With the repealing of parts of HB2 this week, and McCrory’s further controversial executive order, the most dangerous part of the law still is firmly in place. McCrory reaffirmed HB2 as “common sense” legislation and for safety in the most “private of places”. I agree that going to the bathroom is a private place that should be safe to all, not only for women and children, as has been the argument, but also for those who are transgender. What is the most concerning of the “misinformation” (to use a term used by McCrory about opponents) supporting the “bathroom” portion of the Bill, is the notion that women and children are most at risk for assault and most unsafe in bathrooms with transgender people. The fact is, that it is our transgender and gender non-conforming community members that are the ones who statistically have been and are most at risk for violence. What this bill accomplishes is open season on discriminating against people we perceive as transgender. I say perceive, because in an attempt label what we don’t understand, we are ignoring the obvious; we really have no way to know.
This reminds me of the early days of AIDS, when people justified their discriminating against gay men by being “afraid of” gay men because they might get AIDS from them. So, people would guess at who they thought might be gay, and justify discriminating against them (this was one of my early experiences in working at a restaurant in Raleigh, where a waiter was asked to be less “gay” by the owner, because “people were afraid of AIDS”. ). The Nazis did the same thing with Jews, people they thought were “homosexual” (this is where pink triangle came from), and anyone they perceived as different or deviant. In fact, the notion that people might have to carry around their birth certificates [to justify which bathroom they use], is also a scary reminder of Nazi tactics. lgbt rights.
On its face, bathroom policing is impossible to enforce and just makes no sense. First of all, unless you are able to see through clothes or are watching someone under a stall, you are not able to see if someone’s genitals are consistent with the bathroom they are using. Second, if they have had reassignment surgery, their external genitals may be consistent with the bathroom they are using, but they are not in the bathroom of the sex they were born to. So, does this mean someone who is a woman (genitally and in gender presentation) should go into the men’s bathroom because that is the sex they were born to? How do we make sense of this and how scary for all. Third, how will anyone, but the person who inhabits that body, life experience and history know who and what they are, and be able to make sense of it? Fourth, who will enforce this? The police? The person in the bathroom? An outside observer? And how will it get determined? Do you ask the person? Are they arrested and forced to be examined? How do you justify this type of invasion with just a hunch? And again, examination may not be sufficient to untangle the complexities of our physical selves, gender, sex and identity.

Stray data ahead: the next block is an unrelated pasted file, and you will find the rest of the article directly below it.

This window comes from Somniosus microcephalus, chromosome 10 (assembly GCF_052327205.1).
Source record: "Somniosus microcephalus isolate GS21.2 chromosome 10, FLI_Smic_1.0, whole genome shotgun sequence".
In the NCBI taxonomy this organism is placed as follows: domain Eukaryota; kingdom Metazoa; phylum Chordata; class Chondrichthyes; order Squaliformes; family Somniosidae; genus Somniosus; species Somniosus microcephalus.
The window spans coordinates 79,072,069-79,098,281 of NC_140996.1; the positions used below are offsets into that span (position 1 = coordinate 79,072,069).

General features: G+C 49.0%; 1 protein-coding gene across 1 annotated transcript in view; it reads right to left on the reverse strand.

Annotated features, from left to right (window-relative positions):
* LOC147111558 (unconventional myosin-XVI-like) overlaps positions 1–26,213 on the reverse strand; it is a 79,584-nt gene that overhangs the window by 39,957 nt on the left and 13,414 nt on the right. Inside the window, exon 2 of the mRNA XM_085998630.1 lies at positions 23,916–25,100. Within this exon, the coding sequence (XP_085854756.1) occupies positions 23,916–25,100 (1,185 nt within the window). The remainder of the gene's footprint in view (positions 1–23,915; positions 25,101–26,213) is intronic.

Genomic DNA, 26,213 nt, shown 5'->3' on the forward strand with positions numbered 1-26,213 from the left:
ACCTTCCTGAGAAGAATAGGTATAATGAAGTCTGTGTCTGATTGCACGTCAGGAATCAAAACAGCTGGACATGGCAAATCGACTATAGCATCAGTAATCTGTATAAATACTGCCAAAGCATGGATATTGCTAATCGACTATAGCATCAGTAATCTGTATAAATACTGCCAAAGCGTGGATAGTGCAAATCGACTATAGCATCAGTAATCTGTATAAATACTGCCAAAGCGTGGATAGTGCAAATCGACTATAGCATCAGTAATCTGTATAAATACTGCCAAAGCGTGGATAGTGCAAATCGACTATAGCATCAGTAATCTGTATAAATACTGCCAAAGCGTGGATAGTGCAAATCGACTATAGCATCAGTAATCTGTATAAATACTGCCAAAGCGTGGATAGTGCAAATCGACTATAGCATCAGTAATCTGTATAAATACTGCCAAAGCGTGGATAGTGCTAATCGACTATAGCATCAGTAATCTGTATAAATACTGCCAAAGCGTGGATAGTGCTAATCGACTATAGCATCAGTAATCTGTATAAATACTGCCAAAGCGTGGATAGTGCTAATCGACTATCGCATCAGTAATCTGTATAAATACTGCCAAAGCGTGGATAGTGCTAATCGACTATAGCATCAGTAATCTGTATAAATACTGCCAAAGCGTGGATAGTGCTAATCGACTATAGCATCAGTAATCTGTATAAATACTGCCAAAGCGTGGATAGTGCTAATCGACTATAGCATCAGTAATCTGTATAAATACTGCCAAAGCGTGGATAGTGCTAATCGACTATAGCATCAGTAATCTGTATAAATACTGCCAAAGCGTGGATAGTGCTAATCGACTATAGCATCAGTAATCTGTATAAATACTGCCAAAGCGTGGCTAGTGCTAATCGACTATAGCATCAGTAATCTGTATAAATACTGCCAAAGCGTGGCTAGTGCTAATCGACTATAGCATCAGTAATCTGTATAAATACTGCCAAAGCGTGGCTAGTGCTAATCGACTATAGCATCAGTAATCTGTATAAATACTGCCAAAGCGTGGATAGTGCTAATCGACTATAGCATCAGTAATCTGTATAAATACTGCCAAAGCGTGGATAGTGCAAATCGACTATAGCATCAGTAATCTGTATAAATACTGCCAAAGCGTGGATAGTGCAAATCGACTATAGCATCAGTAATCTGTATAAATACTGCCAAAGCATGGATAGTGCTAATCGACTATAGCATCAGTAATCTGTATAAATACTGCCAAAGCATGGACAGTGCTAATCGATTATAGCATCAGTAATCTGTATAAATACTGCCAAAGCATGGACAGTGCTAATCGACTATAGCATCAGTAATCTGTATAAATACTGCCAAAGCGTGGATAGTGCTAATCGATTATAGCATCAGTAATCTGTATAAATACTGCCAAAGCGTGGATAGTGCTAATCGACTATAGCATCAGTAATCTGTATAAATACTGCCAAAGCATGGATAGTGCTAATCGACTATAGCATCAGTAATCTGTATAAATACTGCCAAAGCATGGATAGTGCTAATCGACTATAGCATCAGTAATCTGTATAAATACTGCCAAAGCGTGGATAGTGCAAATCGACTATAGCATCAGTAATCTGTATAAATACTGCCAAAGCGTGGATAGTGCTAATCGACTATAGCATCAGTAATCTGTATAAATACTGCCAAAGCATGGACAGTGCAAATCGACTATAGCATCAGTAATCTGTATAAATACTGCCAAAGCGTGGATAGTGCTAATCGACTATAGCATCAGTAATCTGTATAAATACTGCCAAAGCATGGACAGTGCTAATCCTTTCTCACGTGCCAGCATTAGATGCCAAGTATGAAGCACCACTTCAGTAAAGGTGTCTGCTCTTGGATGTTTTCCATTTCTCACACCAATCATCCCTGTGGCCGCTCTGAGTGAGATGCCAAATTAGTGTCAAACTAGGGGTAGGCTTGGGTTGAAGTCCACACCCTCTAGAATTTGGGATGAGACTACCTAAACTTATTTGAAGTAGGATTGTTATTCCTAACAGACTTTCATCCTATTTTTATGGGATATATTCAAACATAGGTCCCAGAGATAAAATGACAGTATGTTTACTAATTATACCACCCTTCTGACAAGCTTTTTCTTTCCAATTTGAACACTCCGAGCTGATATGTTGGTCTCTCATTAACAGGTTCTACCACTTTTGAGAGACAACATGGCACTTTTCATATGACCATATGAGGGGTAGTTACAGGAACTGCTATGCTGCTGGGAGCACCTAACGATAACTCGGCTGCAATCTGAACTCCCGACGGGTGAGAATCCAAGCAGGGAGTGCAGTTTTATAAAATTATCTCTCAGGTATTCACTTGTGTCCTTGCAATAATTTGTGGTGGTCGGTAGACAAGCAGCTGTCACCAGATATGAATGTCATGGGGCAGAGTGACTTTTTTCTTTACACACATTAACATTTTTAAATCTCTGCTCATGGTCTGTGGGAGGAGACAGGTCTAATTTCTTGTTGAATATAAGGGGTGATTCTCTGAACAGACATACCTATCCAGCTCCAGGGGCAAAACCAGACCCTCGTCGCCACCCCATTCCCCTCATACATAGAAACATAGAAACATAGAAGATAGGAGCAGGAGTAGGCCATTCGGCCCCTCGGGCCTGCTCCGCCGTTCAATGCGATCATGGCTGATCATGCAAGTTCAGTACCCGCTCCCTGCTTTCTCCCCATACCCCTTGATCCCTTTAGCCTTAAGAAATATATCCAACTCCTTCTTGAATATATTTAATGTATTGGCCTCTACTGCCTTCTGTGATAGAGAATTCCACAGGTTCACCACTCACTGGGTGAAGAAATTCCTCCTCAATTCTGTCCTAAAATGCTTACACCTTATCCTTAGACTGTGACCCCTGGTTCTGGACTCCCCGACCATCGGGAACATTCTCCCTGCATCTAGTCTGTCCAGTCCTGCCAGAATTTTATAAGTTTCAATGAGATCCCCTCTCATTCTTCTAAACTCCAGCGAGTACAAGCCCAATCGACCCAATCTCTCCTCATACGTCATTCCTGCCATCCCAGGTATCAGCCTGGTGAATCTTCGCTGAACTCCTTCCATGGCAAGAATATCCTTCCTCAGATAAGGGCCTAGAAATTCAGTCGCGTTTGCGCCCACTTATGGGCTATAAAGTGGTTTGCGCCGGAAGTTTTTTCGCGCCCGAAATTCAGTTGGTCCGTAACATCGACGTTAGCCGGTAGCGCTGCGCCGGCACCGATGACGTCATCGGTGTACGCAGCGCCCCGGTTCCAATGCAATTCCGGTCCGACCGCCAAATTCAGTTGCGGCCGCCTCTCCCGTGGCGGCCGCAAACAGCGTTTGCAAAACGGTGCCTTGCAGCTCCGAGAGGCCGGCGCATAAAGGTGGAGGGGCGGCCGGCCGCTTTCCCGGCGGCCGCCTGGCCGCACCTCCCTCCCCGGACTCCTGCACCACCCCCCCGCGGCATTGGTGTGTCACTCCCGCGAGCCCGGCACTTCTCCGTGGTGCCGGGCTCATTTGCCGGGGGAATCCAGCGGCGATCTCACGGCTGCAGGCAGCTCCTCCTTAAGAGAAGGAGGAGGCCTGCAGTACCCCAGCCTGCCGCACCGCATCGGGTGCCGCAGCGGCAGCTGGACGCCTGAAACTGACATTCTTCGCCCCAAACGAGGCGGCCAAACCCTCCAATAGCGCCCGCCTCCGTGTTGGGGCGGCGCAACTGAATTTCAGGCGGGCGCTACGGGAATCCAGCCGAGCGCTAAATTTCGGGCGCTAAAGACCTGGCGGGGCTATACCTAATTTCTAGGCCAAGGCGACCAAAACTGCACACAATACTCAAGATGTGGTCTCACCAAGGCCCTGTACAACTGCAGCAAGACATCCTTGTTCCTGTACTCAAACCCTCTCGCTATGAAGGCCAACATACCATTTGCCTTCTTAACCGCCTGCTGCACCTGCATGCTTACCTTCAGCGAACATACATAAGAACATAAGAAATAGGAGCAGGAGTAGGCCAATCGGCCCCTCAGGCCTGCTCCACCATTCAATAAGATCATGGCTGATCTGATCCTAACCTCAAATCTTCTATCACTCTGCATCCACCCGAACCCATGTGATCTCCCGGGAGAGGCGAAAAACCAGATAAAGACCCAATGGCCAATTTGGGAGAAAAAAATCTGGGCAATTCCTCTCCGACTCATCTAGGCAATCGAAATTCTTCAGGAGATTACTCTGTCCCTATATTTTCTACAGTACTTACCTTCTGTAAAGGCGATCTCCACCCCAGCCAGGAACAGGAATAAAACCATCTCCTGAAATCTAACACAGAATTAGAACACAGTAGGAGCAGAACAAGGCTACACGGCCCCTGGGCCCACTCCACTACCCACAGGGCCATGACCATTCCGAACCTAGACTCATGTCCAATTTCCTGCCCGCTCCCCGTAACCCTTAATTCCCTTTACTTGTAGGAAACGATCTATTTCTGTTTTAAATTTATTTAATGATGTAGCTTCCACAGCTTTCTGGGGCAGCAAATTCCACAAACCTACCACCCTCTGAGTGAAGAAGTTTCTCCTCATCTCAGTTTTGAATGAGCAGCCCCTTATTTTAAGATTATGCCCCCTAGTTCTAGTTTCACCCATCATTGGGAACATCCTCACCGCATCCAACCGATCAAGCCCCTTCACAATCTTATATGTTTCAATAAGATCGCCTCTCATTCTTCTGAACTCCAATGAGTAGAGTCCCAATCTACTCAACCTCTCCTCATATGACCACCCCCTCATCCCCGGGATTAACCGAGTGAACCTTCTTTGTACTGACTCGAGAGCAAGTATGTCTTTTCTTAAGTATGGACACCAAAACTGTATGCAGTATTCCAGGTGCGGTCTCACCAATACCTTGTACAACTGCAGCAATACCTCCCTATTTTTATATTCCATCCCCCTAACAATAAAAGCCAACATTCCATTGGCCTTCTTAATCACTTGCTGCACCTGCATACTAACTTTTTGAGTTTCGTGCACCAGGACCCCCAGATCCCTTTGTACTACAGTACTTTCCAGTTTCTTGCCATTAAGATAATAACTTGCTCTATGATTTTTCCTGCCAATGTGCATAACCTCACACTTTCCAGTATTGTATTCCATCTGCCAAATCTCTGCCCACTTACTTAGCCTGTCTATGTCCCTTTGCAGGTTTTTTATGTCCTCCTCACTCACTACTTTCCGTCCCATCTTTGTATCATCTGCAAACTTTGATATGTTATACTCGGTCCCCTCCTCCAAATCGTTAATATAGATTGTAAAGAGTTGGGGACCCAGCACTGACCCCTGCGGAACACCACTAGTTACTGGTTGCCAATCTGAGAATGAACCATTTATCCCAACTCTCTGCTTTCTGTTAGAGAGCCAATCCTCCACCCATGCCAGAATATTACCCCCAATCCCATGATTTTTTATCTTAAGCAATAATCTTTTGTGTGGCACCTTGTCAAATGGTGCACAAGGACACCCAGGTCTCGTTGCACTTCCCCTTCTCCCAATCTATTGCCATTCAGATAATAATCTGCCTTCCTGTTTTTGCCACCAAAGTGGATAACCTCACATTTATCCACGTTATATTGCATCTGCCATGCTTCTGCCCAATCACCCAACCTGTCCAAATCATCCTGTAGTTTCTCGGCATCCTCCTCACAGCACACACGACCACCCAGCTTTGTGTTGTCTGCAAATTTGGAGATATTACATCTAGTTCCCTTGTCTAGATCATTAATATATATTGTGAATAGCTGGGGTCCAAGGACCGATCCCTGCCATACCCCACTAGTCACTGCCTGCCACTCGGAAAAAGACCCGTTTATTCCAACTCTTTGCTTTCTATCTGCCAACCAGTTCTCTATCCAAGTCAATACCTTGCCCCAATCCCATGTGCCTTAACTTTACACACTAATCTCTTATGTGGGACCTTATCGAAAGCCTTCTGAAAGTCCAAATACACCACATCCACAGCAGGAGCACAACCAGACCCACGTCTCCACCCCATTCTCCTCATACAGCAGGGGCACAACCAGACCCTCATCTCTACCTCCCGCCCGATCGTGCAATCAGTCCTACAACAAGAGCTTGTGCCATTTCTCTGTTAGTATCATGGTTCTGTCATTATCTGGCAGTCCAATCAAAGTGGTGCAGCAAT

The fact is, the complexities of who we are does not always distill down so easily into male/female, man/woman. I have been part of the LGBT community since the early 80’s in NY. I have seen the beauty of diversity and people along the spectrum of gender and sexual identity. I have seen the most beautiful women, who were not born that way and beautiful women who made other women in a locker room question whether they should be in the women’s locker room. People are not always what you think they are and some people are not what they always were. Our primitive brain is our survival brain and it may need to know gender and male/female. But our primitive brain is just that, primitive. Our more evolved human brain is capable of comprehending, accepting and effectively evaluating that people don’t fit into boxes, even when they seem to. Someone else’s differences [from me] does not detract from our sameness and connection.
Transgender and gender non-conforming people have already been in the bathroom with women and children. There was no outcry or problem voiced by the community at large, that is, until the LGBT community sought to protect transgender people from the violence they (transgender people) were experiencing. To use McCrory’s words [about Charlotte’s initial ordinance], HB2 has “created a solution to a problem that does not exist” This legislation not only doesn’t protect [anyone], but it makes it legitimate to police and do harm to transgender or gender non-conforming people or people we think are transgender. This puts a target on anyone we think may not belong in the bathroom with us. It does this by not only telling the community at large that we should be watchful and afraid, but by legitimizing taking into our own hands any action we think appropriate. This law legalizes personal perception and fear based discretion. I hope, instead we stand together to protect those who are most at risk for assault; those who are gender non conforming and transgender. We do need to be vigilant. If we see someone who may be [seen as] transgender being targeted or potentially at risk, we need to step in to protect them. We can help to de-escalate, educate and not further isolate, by buddying up with any transgender person who may seem vulnerable to attack. If you want to identify you are a [bathroom] ally, you can order your pins here. Let’s work to end the attack on people who are transgender and gender non conforming, by challenging discriminatory policy, practices and misinformation.